Vol 6, Issue 3, August 2019

Considering the Role of Experience in the Formation of Behavioral Biases from a Developmental, Cross-Cultural, and Evolutionary Perspective


Williamson, R., MacDonald, B., & Brosnan, S.F. (2019). Considering the role of experience in the formation of behavioral biases from a developmental, cross-cultural, and evolutionary perspective. Animal Behavior and Cognition, 6(3), 179–193. https://doi.org/10.26451/abc.


Humans make countless choices every day that affect their health, safety, and finances. Despite the high stakes, decision-making is often irrational from the viewpoint of traditional economics, i.e., the choices made are contrary to existing preferences. This leads to negative consequences for individuals and to inefficiencies in the exchange of goods. The fields of behavioral and experimental economics have made great strides in understanding these sub-optimal patterns of behavior, but we still cannot always predict human decisions. In this paper, we present developmental, cross-cultural, and comparative findings for three irrational tendencies (framing effects, the endowment effect, and inequity aversion) to illustrate two different patterns that experience can play in their formation. This analysis allows us to consider why these tendencies have emerged, what benefits they may bring to the decision-maker, and to propose types of interventions that may combat these tendencies. Throughout, we suggest where this approach of combining comparative and developmental work can address theoretical debates and practical questions within the field of behavioral economics.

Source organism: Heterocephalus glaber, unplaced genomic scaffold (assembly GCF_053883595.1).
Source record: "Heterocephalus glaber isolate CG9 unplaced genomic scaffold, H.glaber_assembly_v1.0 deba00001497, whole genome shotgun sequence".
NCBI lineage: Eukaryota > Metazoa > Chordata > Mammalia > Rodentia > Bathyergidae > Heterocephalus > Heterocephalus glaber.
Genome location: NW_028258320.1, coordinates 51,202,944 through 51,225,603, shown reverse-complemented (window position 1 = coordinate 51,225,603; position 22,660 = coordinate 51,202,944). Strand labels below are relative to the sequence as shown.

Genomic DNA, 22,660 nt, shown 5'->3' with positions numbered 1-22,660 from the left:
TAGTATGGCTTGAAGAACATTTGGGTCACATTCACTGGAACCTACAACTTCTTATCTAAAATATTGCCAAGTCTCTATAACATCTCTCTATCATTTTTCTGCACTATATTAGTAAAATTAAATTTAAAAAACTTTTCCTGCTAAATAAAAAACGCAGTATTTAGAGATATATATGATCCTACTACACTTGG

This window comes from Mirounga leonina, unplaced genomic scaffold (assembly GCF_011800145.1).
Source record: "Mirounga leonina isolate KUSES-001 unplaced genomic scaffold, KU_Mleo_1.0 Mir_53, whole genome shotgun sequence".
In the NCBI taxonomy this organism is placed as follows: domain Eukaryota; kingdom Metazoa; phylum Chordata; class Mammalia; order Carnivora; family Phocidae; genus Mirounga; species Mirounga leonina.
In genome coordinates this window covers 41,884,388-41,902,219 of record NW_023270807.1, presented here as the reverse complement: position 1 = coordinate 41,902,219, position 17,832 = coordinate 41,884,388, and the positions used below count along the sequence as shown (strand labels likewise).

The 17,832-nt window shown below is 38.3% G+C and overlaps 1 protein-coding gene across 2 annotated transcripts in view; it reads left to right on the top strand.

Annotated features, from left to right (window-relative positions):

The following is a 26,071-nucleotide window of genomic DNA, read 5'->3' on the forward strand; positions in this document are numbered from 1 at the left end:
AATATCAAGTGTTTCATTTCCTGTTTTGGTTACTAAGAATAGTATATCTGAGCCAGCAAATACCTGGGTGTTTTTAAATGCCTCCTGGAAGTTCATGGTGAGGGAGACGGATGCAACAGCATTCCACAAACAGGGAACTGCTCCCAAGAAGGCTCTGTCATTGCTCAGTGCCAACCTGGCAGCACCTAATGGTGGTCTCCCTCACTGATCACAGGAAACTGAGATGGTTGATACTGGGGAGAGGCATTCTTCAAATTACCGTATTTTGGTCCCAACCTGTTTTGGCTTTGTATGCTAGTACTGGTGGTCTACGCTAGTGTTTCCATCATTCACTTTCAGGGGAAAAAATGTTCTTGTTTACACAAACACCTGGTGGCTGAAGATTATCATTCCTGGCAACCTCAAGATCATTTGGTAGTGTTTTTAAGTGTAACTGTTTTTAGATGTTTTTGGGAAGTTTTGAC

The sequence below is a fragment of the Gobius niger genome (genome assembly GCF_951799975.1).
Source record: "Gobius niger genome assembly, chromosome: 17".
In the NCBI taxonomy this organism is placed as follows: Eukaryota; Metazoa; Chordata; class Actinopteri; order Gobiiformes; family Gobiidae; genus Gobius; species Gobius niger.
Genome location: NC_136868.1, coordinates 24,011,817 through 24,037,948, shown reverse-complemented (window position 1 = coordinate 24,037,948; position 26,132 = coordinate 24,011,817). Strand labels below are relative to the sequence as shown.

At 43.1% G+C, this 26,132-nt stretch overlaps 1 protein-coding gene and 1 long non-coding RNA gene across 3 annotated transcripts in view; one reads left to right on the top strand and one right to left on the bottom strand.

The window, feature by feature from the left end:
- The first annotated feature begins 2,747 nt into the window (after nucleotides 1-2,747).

Decision making, Behavioral biases, Cognitive and perceptual development, Evolutionary theory, Information, Knowledge and uncertainty